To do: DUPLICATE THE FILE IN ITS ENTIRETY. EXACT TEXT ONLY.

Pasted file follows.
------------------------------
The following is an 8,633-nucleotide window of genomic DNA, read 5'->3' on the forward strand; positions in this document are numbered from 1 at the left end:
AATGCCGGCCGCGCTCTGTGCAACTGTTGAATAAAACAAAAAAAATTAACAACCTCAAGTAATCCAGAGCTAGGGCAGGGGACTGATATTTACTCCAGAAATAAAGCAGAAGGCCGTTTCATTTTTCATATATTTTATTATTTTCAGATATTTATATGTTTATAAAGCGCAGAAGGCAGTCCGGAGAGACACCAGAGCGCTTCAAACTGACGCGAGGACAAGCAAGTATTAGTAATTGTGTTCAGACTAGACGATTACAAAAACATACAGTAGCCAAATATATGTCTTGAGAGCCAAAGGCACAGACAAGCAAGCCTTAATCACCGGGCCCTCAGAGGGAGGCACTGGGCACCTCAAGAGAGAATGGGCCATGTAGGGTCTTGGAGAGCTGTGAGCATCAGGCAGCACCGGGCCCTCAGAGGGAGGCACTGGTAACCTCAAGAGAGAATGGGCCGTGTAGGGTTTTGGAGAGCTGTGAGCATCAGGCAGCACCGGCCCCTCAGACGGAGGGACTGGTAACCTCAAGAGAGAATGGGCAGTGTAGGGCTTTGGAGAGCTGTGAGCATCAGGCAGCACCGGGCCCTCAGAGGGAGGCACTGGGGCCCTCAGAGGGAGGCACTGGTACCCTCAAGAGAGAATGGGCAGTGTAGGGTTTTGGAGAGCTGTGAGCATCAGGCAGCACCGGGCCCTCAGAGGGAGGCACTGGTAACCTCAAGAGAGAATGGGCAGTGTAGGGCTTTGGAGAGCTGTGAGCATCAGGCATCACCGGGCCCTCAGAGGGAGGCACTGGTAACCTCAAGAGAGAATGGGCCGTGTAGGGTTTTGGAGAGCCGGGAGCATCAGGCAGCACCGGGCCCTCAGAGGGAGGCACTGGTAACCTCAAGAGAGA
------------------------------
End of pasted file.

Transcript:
The following is an 8,633-nucleotide window of genomic DNA, read 5'->3' on the forward strand; positions in this document are numbered from 1 at the left end:
AATGCCGGCCGCGCTCTGTGCAACTGTTGAATAAAACAAAAAAAATTAACAACCTCAAGTAATCCAGAGCTAGGGCAGGGGACTGATATTTACTCCAGAAATAAAGCAGAAGGCCGTTTCATTTTTCATATATTTTATTATTTTCAGATATTTATATGTTTATAAAGCGCAGAAGGCAGTCCGGAGAGACACCAGAGCGCTTCAAACTGACGCGAGGACAAGCAAGTATTAGTAATTGTGTTCAGACTAGACGATTACAAAAACATACAGTAGCCAAATATATGTCTTGAGAGCCAAAGGCACAGACAAGCAAGCCTTAATCACCGGGCCCTCAGAGGGAGGCACTGGGCACCTCAAGAGAGAATGGGCCATGTAGGGTCTTGGAGAGCTGTGAGCATCAGGCAGCACCGGGCCCTCAGAGGGAGGCACTGGTAACCTCAAGAGAGAATGGGCCGTGTAGGGTTTTGGAGAGCTGTGAGCATCAGGCAGCACCGGCCCCTCAGACGGAGGGACTGGTAACCTCAAGAGAGAATGGGCAGTGTAGGGCTTTGGAGAGCTGTGAGCATCAGGCAGCACCGGGCCCTCAGAGGGAGGCACTGGGGCCCTCAGAGGGAGGCACTGGTACCCTCAAGAGAGAATGGGCAGTGTAGGGTTTTGGAGAGCTGTGAGCATCAGGCAGCACCGGGCCCTCAGAGGGAGGCACTGGTAACCTCAAGAGAGAATGGGCAGTGTAGGGCTTTGGAGAGCTGTGAGCATCAGGCATCACCGGGCCCTCAGAGGGAGGCACTGGTAACCTCAAGAGAGAATGGGCCGTGTAGGGTTTTGGAGAGCCGGGAGCATCAGGCAGCACCGGGCCCTCAGAGGGAGGCACTGGTAACCTCAAGAGAGA